I’ve heard John Piper say, “Books don’t change people, paragraphs do—sometimes sentences.” I know this to be true. I was a twenty-year-old college student when I first encountered Tim Keller—not in person, but in a little book that belonged to a friend. That measly forty-odd page book titled The Freedom Of Self-Forgetfulness opened me to a world of freedom. I have forgotten much of what I read there, but I learnt that I needed to be freed from myself. What Tim Keller gave me in those few pages was a precious gift: the gift of gospel-freedom.
What Tim Keller gave me in those few pages was a precious gift: the gift of gospel-freedom.
In that powerful yet short book, he explains illustratively how the gospel changes our view of ourselves. In his words, “the essence of gospel-humility is not thinking more of myself or thinking less of myself, it is thinking of myself less.” I found his diagnosis of the empty, swollen, painful, busy, fragile ego that crumbles under criticism, that deflates and is self-defeating in the face of failures to be penetrating.
There are two statements from that book that indelibly lodged themselves in my mind, and continue to challenge me.
1. “Pride is the pleasure of having more than the next person. Pride is the pleasure of being more than the next person.”
Who among us hasn’t experienced the foul pleasure of sinful comparison? Who, even among the most sanctified of us, doesn’t know the odious urge of competition? Since no son of Adam is too poor to afford pride, I sure had some stocked up. Knowing something more about pride didn’t instantly cure my pride problems, but it helped me know my enemy better. I saw what to be on the lookout for. It opened me to the futility of always trying to put together a resume. I saw that everything doesn’t have to be about me feeling good or looking good or better. Thus I can forget myself and help others. I can celebrate others and rejoice with them (Romans 12:15).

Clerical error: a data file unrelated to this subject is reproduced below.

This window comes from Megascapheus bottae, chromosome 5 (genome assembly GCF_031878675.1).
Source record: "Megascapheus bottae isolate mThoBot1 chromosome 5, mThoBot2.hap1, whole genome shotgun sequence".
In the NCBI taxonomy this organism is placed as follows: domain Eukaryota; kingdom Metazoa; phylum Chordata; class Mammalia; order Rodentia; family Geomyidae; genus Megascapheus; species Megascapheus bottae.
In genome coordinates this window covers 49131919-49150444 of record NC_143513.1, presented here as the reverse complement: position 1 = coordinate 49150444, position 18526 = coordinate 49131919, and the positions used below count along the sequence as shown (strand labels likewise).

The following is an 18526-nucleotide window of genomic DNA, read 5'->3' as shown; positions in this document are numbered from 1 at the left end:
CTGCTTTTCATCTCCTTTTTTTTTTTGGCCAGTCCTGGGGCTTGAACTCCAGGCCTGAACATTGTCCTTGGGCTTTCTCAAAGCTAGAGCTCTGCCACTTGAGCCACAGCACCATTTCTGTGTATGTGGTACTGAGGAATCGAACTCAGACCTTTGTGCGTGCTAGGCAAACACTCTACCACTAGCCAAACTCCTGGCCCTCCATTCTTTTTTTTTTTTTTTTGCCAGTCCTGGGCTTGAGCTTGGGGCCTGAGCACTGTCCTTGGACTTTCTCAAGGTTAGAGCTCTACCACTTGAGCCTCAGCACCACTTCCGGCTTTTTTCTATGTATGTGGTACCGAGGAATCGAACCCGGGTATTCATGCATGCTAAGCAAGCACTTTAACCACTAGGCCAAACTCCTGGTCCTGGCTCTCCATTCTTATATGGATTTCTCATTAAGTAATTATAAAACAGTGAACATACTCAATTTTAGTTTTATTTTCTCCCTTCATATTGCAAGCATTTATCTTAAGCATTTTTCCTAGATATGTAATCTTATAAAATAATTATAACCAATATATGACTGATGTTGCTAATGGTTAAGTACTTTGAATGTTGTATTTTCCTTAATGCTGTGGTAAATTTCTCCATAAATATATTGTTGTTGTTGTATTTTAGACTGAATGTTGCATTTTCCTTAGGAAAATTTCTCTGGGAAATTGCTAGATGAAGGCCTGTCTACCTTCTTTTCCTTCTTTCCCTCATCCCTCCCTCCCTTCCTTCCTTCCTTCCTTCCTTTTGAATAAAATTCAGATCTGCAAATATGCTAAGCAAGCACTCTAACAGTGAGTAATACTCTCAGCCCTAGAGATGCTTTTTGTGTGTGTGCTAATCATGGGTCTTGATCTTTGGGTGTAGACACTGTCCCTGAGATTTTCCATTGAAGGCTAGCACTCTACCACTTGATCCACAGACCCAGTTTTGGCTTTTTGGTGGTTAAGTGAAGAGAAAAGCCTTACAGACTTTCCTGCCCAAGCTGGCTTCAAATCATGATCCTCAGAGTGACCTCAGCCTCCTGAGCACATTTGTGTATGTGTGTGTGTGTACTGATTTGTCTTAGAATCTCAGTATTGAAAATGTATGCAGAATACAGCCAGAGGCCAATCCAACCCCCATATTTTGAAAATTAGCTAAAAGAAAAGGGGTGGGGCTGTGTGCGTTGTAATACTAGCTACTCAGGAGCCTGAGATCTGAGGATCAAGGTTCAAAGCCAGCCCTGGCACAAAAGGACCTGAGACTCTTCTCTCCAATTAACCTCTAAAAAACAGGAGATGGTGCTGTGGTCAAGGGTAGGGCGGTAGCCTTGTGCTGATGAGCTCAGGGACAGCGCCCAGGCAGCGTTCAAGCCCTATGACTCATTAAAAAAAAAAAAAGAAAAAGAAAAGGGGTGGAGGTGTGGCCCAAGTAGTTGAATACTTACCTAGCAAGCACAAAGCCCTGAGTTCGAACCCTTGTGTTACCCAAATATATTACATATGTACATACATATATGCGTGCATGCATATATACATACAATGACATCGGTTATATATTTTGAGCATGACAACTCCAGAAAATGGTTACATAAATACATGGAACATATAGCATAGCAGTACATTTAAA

2. “The gospel of Christ gets us the verdict before the performance—the verdict leads to performance.”
How freeing to remember that as God’s children, we are not on trial.
This is the old Romans 8:1 truth. Yet Keller states it so freshly and inimitably. This was his gift—dripping gospel nectar on people’s hearts. It struck such a deep chord in me. How freeing to remember that as God’s children, we are not on trial. The verdict is in! We are loved. We are not little ponies trying to perform for God, because we don’t have to. I still stumble in many ways (James 3:2). But this truth has continued to offer me great comfort and stability.
Keller Goes Ahead, But Thankfully He Left Much Behind
Tim Keller’s gospel fluency was unmissable. He possessed a rich measure of the Chief Shepherd’s discerning love. Keller also had such a feel for the road of progressive sanctification. In my opinion, he will remain unequalled in his ability to diagnose the human soul and to point to the Saviour. He will continue to be a model for many preachers and pastors through the wealth of books and sermons he leaves behind, even here in Africa.
Now, Tim Keller gazes in the face of Jesus and he no longer needs these reminders in his books. Yet I am grateful to have them. Many people may have known him more intimately than I did. Nevertheless, I am grateful to God for his labours. “The memory of the righteous is blessed” (Proverbs 10:7).